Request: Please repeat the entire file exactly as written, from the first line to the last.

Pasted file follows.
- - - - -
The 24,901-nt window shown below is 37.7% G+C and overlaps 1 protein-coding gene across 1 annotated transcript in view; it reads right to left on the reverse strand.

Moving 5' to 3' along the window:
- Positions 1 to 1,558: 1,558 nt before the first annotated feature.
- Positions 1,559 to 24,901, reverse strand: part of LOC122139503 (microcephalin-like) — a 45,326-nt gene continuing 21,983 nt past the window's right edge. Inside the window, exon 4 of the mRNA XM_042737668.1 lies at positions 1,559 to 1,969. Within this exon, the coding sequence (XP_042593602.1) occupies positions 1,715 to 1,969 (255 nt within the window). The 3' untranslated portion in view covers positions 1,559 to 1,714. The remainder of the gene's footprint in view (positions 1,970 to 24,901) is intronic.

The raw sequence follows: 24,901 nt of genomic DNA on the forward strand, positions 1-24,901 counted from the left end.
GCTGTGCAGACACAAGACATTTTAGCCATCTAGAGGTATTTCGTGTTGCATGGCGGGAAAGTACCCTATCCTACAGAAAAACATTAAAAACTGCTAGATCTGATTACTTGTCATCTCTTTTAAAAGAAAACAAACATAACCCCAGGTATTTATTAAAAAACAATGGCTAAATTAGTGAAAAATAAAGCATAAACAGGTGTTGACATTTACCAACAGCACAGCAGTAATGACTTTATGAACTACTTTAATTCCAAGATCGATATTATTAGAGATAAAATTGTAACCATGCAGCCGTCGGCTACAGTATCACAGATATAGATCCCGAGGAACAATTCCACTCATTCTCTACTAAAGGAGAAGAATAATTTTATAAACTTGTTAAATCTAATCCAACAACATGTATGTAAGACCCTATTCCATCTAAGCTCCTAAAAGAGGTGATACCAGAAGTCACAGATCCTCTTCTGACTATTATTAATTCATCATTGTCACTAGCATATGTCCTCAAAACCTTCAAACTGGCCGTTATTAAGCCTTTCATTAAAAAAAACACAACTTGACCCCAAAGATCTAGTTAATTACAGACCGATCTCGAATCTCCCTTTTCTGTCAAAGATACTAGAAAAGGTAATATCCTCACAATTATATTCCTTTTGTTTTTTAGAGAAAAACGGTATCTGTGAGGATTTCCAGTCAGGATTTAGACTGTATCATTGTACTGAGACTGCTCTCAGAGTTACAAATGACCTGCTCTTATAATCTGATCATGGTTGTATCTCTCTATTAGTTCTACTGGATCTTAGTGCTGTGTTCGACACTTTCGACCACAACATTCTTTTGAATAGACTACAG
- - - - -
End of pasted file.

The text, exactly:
The 24,901-nt window shown below is 37.7% G+C and overlaps 1 protein-coding gene across 1 annotated transcript in view; it reads right to left on the reverse strand.

Moving 5' to 3' along the window:
- Positions 1 to 1,558: 1,558 nt before the first annotated feature.
- Positions 1,559 to 24,901, reverse strand: part of LOC122139503 (microcephalin-like) — a 45,326-nt gene continuing 21,983 nt past the window's right edge. Inside the window, exon 4 of the mRNA XM_042737668.1 lies at positions 1,559 to 1,969. Within this exon, the coding sequence (XP_042593602.1) occupies positions 1,715 to 1,969 (255 nt within the window). The 3' untranslated portion in view covers positions 1,559 to 1,714. The remainder of the gene's footprint in view (positions 1,970 to 24,901) is intronic.

The raw sequence follows: 24,901 nt of genomic DNA on the forward strand, positions 1-24,901 counted from the left end.
GCTGTGCAGACACAAGACATTTTAGCCATCTAGAGGTATTTCGTGTTGCATGGCGGGAAAGTACCCTATCCTACAGAAAAACATTAAAAACTGCTAGATCTGATTACTTGTCATCTCTTTTAAAAGAAAACAAACATAACCCCAGGTATTTATTAAAAAACAATGGCTAAATTAGTGAAAAATAAAGCATAAACAGGTGTTGACATTTACCAACAGCACAGCAGTAATGACTTTATGAACTACTTTAATTCCAAGATCGATATTATTAGAGATAAAATTGTAACCATGCAGCCGTCGGCTACAGTATCACAGATATAGATCCCGAGGAACAATTCCACTCATTCTCTACTAAAGGAGAAGAATAATTTTATAAACTTGTTAAATCTAATCCAACAACATGTATGTAAGACCCTATTCCATCTAAGCTCCTAAAAGAGGTGATACCAGAAGTCACAGATCCTCTTCTGACTATTATTAATTCATCATTGTCACTAGCATATGTCCTCAAAACCTTCAAACTGGCCGTTATTAAGCCTTTCATTAAAAAAAACACAACTTGACCCCAAAGATCTAGTTAATTACAGACCGATCTCGAATCTCCCTTTTCTGTCAAAGATACTAGAAAAGGTAATATCCTCACAATTATATTCCTTTTGTTTTTTAGAGAAAAACGGTATCTGTGAGGATTTCCAGTCAGGATTTAGACTGTATCATTGTACTGAGACTGCTCTCAGAGTTACAAATGACCTGCTCTTATAATCTGATCATGGTTGTATCTCTCTATTAGTTCTACTGGATCTTAGTGCTGTGTTCGACACTTTCGACCACAACATTCTTTTGAATAGACTACAG